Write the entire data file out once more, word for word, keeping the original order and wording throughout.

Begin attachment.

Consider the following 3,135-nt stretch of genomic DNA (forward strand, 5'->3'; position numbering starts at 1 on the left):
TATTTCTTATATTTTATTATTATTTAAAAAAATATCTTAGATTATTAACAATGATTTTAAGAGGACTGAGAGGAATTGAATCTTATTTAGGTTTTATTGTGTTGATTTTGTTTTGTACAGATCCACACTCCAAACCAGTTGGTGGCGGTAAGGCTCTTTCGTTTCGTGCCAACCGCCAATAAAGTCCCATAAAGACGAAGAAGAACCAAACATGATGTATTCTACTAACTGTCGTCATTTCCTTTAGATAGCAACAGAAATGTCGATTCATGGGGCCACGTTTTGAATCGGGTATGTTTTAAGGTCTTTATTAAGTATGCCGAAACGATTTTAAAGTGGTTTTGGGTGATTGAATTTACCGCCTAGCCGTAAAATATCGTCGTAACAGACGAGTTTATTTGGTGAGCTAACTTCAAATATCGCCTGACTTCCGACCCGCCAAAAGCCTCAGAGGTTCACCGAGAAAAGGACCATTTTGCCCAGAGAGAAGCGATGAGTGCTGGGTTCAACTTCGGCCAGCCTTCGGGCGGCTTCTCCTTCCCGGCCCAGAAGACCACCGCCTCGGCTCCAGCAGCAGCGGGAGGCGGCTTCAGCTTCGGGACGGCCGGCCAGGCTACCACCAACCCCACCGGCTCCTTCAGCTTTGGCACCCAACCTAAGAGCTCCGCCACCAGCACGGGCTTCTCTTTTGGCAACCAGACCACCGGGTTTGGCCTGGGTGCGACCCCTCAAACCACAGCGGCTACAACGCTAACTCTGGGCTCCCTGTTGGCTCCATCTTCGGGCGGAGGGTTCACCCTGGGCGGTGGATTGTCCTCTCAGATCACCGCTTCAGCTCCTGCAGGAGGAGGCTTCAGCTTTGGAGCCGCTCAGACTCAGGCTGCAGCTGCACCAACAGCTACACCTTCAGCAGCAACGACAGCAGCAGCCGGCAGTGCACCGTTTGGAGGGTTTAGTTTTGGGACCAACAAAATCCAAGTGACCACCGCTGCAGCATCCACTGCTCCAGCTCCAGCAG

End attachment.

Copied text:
Consider the following 3,135-nt stretch of genomic DNA (forward strand, 5'->3'; position numbering starts at 1 on the left):
TATTTCTTATATTTTATTATTATTTAAAAAAATATCTTAGATTATTAACAATGATTTTAAGAGGACTGAGAGGAATTGAATCTTATTTAGGTTTTATTGTGTTGATTTTGTTTTGTACAGATCCACACTCCAAACCAGTTGGTGGCGGTAAGGCTCTTTCGTTTCGTGCCAACCGCCAATAAAGTCCCATAAAGACGAAGAAGAACCAAACATGATGTATTCTACTAACTGTCGTCATTTCCTTTAGATAGCAACAGAAATGTCGATTCATGGGGCCACGTTTTGAATCGGGTATGTTTTAAGGTCTTTATTAAGTATGCCGAAACGATTTTAAAGTGGTTTTGGGTGATTGAATTTACCGCCTAGCCGTAAAATATCGTCGTAACAGACGAGTTTATTTGGTGAGCTAACTTCAAATATCGCCTGACTTCCGACCCGCCAAAAGCCTCAGAGGTTCACCGAGAAAAGGACCATTTTGCCCAGAGAGAAGCGATGAGTGCTGGGTTCAACTTCGGCCAGCCTTCGGGCGGCTTCTCCTTCCCGGCCCAGAAGACCACCGCCTCGGCTCCAGCAGCAGCGGGAGGCGGCTTCAGCTTCGGGACGGCCGGCCAGGCTACCACCAACCCCACCGGCTCCTTCAGCTTTGGCACCCAACCTAAGAGCTCCGCCACCAGCACGGGCTTCTCTTTTGGCAACCAGACCACCGGGTTTGGCCTGGGTGCGACCCCTCAAACCACAGCGGCTACAACGCTAACTCTGGGCTCCCTGTTGGCTCCATCTTCGGGCGGAGGGTTCACCCTGGGCGGTGGATTGTCCTCTCAGATCACCGCTTCAGCTCCTGCAGGAGGAGGCTTCAGCTTTGGAGCCGCTCAGACTCAGGCTGCAGCTGCACCAACAGCTACACCTTCAGCAGCAACGACAGCAGCAGCCGGCAGTGCACCGTTTGGAGGGTTTAGTTTTGGGACCAACAAAATCCAAGTGACCACCGCTGCAGCATCCACTGCTCCAGCTCCAGCAG